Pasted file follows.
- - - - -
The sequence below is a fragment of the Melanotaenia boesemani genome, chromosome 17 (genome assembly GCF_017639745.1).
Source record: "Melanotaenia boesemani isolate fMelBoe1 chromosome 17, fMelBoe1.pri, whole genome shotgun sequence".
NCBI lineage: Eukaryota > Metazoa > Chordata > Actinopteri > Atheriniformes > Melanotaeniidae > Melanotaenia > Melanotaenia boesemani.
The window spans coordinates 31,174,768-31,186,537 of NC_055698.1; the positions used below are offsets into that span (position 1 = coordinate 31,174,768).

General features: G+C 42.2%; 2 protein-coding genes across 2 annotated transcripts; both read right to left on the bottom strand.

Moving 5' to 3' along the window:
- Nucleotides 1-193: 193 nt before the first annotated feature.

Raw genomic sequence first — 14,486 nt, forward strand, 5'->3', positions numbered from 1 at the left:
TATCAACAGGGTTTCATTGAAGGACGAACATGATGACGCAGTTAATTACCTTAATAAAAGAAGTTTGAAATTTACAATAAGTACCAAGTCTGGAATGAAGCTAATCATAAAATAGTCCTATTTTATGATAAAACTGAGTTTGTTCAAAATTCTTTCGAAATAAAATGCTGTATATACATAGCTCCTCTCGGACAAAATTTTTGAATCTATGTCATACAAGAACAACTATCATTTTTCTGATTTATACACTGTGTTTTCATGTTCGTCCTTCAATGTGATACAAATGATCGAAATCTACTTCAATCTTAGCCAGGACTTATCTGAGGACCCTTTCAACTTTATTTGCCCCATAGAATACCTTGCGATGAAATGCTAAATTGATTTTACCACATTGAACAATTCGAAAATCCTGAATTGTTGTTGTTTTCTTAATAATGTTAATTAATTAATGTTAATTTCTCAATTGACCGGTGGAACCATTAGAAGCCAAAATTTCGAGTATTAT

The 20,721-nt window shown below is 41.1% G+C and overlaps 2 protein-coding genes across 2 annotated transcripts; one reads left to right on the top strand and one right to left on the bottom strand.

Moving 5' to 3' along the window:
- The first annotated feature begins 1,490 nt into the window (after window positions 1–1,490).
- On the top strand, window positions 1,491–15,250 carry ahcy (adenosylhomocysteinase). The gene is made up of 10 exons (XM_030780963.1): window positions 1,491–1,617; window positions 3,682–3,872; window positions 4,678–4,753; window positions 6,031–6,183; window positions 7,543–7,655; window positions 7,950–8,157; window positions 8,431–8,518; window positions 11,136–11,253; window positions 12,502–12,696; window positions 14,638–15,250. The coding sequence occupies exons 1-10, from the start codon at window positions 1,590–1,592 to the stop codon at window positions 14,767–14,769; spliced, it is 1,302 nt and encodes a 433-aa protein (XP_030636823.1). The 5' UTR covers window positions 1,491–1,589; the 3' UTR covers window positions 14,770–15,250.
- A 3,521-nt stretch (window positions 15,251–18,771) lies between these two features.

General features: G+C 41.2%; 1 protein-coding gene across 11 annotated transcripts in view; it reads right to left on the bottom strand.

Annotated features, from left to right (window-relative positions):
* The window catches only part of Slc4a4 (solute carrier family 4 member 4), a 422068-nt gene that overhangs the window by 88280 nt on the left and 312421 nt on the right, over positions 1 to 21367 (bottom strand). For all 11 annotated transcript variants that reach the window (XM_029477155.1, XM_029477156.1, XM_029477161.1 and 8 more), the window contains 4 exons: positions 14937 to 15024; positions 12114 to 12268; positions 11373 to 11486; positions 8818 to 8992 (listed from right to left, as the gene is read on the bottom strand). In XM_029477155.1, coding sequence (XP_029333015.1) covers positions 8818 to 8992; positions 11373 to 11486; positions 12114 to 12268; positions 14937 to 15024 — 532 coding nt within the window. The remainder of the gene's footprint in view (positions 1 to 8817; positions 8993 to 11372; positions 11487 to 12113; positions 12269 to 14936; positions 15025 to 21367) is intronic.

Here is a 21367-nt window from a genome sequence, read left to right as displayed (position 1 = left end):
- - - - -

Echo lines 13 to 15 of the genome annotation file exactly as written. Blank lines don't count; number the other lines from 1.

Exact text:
- On the top strand, window positions 1,491–15,250 carry ahcy (adenosylhomocysteinase). The gene is made up of 10 exons (XM_030780963.1): window positions 1,491–1,617; window positions 3,682–3,872; window positions 4,678–4,753; window positions 6,031–6,183; window positions 7,543–7,655; window positions 7,950–8,157; window positions 8,431–8,518; window positions 11,136–11,253; window positions 12,502–12,696; window positions 14,638–15,250. The coding sequence occupies exons 1-10, from the start codon at window positions 1,590–1,592 to the stop codon at window positions 14,767–14,769; spliced, it is 1,302 nt and encodes a 433-aa protein (XP_030636823.1). The 5' UTR covers window positions 1,491–1,589; the 3' UTR covers window positions 14,770–15,250.
- A 3,521-nt stretch (window positions 15,251–18,771) lies between these two features.

General features: G+C 41.2%; 1 protein-coding gene across 11 annotated transcripts in view; it reads right to left on the bottom strand.